The concept of urban farming has been enjoying an upswing in popularity these past several years. We are accustomed to seeing a wide array of models, from small projects on balconies and in backyards to larger scale operations like community gardens and even multi-site productions like that of Sole Food.
Part of the attraction of urban farming is the visual appeal, so what was most striking about our recent visit to Vancouver Food Pedalers Co-op’s operations was the absolute lack of anything growing in the ground. In fact, it is this very notion that makes the Food Pedalers the most successful urban farm in Vancouver.
The microgreen farm started out as a directed studies project at UBC Farm, to find “an economically and socially sustainable model of urban farming that can be easily replicated.” Food Pedalers’ founder Chris Thoreau proved that it was viable to farm microgreens at a high production level with just a few thousand square feet of space.
From sole proprietorship to worker co-op
For four years, Chris ran the business as a sole proprietor. It was in 2013 he decided to incorporate as a worker co-op, resulting in employees having the option to become member-owners of the co-op.
Chris had been long aware of the co-operative business model and felt that it was the right approach for the growth of the Food Pedalers. “It was a move to gain a wider perspective; to build a team,” Chris says. “A [member]-owner tends to have a lot more at stake and is willing to do things beyond what an employee might. A [member]-owner also has more control over business decisions and opportunities for input.”
Later that year, the Food Pedalers received a grant from Vancity for an expansion project: to build a shipping container greenhouse. The project met a number of the credit union’s community investment objectives including local food production, improved environmental footprint, and stronger co-operative economy. With the shipping container greenhouse in operation by 2014, the Food Pedalers expanded their growing season from five months to year-round. The co-op currently supplies to Vancouver Farmers Markets, local restaurants, grocers, and individual households.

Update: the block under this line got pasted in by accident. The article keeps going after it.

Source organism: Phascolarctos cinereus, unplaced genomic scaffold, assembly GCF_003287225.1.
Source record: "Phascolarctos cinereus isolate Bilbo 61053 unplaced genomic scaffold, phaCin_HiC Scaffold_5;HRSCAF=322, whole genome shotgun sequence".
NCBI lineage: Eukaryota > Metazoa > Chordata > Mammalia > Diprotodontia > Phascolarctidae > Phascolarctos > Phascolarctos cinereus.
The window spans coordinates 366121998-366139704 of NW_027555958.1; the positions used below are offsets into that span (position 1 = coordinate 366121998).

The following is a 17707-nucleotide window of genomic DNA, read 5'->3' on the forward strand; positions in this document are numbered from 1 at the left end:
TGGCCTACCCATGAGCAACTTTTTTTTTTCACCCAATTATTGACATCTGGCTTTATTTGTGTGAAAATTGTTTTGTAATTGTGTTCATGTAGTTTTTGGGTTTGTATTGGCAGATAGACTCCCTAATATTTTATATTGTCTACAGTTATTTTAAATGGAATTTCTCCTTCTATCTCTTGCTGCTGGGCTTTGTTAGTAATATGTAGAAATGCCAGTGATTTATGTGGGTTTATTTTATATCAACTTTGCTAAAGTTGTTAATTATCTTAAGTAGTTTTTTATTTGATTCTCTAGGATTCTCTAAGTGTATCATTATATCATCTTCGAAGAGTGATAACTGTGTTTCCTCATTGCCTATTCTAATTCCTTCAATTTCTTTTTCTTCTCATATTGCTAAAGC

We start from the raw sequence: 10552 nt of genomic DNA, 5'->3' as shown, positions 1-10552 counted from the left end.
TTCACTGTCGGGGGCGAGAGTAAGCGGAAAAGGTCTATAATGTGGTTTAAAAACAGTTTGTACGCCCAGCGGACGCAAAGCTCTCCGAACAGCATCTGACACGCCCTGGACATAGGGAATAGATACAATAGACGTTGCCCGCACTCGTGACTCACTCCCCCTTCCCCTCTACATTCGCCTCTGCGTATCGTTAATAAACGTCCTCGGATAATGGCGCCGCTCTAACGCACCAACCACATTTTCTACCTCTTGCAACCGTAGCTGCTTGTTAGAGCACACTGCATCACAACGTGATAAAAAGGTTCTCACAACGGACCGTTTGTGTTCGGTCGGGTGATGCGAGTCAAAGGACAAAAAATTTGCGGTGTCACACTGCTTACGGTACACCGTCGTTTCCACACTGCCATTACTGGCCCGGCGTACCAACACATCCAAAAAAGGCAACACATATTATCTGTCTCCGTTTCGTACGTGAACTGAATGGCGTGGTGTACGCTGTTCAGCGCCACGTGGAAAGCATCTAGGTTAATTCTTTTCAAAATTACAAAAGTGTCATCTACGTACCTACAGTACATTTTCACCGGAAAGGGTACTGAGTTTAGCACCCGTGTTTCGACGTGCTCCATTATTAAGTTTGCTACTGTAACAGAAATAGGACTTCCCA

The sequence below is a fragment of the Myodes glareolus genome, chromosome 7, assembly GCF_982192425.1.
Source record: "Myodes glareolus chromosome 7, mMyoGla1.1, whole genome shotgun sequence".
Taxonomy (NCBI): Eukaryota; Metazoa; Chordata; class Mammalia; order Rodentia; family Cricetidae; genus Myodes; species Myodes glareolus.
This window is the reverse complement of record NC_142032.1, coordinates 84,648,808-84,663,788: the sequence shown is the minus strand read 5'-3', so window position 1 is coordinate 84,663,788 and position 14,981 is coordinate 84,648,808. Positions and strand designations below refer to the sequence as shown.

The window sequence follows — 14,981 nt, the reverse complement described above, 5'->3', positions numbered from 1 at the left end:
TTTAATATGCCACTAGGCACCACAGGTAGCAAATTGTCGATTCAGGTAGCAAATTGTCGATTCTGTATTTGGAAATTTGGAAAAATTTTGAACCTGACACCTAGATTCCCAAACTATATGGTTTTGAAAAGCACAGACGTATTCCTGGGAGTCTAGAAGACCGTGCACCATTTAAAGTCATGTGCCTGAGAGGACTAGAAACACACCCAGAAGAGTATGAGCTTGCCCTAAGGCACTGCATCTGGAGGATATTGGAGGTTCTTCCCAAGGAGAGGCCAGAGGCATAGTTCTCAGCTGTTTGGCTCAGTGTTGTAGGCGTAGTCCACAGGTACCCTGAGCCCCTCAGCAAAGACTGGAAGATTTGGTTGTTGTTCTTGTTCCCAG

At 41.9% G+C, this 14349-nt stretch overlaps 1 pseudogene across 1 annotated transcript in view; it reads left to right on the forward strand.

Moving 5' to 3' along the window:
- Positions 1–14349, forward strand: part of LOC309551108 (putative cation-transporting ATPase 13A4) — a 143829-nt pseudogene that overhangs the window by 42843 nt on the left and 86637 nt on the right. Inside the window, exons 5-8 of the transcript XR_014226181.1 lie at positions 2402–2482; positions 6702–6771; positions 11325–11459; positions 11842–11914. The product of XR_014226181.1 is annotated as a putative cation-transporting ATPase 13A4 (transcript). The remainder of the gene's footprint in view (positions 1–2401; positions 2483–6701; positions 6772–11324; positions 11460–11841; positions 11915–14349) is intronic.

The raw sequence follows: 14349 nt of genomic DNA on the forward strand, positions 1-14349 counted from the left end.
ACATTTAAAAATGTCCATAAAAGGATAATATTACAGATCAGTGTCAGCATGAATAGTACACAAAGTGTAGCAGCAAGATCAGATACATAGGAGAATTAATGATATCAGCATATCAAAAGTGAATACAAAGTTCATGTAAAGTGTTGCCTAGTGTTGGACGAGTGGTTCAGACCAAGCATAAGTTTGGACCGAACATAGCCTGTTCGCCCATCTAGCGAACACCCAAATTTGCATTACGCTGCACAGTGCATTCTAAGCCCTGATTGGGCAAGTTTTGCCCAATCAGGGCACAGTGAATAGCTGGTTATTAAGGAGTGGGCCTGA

A look inside the shipping container greenhouse, currently growing sunflower, radish, pea shoots, and wheatgrass in 105oF temperature!
Living the principles
The great success for the Food Pedalers is that they’ve established a successful model for urban farming in Vancouver. The co-op is financially sustainable and is regarded as a leader in the urban farming space. Through consulting and sharing their expertise both locally and globally, Chris and the Food Pedalers put their co-operative values in action.
The Food Pedalers’ microgreens can be found at your local Main Street, Trout Lake, and Yaletown Farmers Markets through the season. Here is Chris Thoreau, preparing to pedal a batch of wheatgrass to the Wednesday market: